I think our current practice of assigning everything before church meetings for example [the songs, sermons, etc.] is based on the doctrines and commandments of men, which is why there is no one prophesying or healing or speaking in tongues, etc. during our meetings. The commandments of men are not accompanied by manifestations of power.

    To get back to a reliance on the Spirit, in which it is the Spirit that directs and guides the conducting of our meetings [and not any man or group of men], I think we need that room for spontaneity — because that’s how She works.

    Nobody should be selected beforehand to say prayers, or prepare talks, or prepare musical numbers, or be given sermon topics, or be given material from which to base a sermon on, etc. Because the scriptures say that if the Spirit is not given to you, then you should not speak. And the scriptures say that everything must be done at the moment, spontaneously, as the Spirit directs.

    We have no “spiritual gravity” drawing converts together — keeping them gathered in a body of the church of God.

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  28. ?????? on February 8, 2012 at 2:24 PM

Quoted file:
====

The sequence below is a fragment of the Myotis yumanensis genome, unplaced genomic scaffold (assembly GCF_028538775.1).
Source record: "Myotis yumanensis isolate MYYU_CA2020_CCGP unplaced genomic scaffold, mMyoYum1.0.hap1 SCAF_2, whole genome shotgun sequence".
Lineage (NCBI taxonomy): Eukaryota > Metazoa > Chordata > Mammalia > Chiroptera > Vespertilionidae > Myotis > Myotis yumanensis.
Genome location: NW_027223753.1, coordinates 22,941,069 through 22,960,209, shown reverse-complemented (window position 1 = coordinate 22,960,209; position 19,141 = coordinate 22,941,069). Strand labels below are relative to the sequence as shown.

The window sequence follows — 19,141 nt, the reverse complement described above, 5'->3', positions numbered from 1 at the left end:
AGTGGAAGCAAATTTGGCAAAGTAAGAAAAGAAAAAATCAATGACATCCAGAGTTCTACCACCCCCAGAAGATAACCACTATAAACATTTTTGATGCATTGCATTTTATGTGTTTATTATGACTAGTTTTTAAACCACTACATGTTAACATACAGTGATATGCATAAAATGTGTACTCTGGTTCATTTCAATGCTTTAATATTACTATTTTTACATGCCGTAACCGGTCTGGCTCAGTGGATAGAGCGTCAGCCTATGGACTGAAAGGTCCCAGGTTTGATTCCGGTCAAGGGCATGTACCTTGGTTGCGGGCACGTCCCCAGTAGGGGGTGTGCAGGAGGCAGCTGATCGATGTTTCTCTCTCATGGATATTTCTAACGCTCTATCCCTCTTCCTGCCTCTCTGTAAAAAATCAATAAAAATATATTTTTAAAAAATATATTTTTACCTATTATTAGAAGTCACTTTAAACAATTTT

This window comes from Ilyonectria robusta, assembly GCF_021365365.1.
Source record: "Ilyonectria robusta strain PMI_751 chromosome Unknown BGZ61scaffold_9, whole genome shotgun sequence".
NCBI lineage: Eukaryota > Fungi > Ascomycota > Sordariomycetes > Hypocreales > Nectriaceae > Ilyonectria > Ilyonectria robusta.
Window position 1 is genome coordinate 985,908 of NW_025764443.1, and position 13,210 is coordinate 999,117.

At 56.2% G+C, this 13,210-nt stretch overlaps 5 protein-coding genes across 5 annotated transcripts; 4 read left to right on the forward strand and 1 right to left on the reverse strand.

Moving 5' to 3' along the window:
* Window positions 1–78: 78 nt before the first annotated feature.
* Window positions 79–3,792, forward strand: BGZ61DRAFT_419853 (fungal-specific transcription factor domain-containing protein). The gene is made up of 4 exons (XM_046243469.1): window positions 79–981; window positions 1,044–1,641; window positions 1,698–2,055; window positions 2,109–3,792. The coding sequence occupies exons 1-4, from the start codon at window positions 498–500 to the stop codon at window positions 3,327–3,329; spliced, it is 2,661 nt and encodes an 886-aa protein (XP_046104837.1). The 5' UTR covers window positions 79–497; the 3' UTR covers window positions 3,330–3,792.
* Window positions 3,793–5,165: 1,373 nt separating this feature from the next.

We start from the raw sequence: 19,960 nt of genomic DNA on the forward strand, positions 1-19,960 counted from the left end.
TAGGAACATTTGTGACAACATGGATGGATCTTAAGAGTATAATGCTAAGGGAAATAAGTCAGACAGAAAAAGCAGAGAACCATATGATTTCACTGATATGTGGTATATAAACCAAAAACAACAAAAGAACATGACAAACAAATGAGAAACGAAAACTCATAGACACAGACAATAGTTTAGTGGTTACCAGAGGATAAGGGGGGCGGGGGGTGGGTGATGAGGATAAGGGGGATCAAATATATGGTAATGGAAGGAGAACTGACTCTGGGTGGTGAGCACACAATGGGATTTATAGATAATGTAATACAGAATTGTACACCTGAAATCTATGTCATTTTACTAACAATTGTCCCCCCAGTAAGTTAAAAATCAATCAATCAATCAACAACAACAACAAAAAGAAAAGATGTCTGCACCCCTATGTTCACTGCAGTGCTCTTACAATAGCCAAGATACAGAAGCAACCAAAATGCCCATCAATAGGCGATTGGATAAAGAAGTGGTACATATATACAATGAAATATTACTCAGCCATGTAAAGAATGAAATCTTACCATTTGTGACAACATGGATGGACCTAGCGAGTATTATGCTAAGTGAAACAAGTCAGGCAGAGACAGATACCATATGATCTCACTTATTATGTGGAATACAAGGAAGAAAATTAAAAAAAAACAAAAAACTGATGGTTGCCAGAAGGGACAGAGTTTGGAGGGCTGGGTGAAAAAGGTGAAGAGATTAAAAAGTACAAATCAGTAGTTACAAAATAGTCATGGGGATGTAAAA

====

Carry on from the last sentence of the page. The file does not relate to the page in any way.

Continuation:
Enjoyed the post. Thanks.

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  29. shenpa warrior on February 8, 2012 at 5:19 PM

    Thank you for the comments – I wish I had time today to respond more. Some really great points that I’d like to think about. I love the idea of letting go of trying to “do” so much at church and how that makes everything be “work.” I know I’ve never gotten much out of hometeaching, or say, temple attendance when I was “doing” the job or checking the box. On the other hand, the most meaningful experiences I have had with both of those things have been when I allowed myself to be, and experience, and to trust, rather than to grasp.

    The only comment I have re: Zen and “the inside” is that I think Mormonism teaches that we are already divine (or as in some forms of Buddhism, people are already enlightened, it’s just a matter of recognizing it, or removing the layers) – Growth comes from within, as well as from without (e.g. from trusting in God, the Atonement, etc.). That’s for Zen@ Part 3 though. :)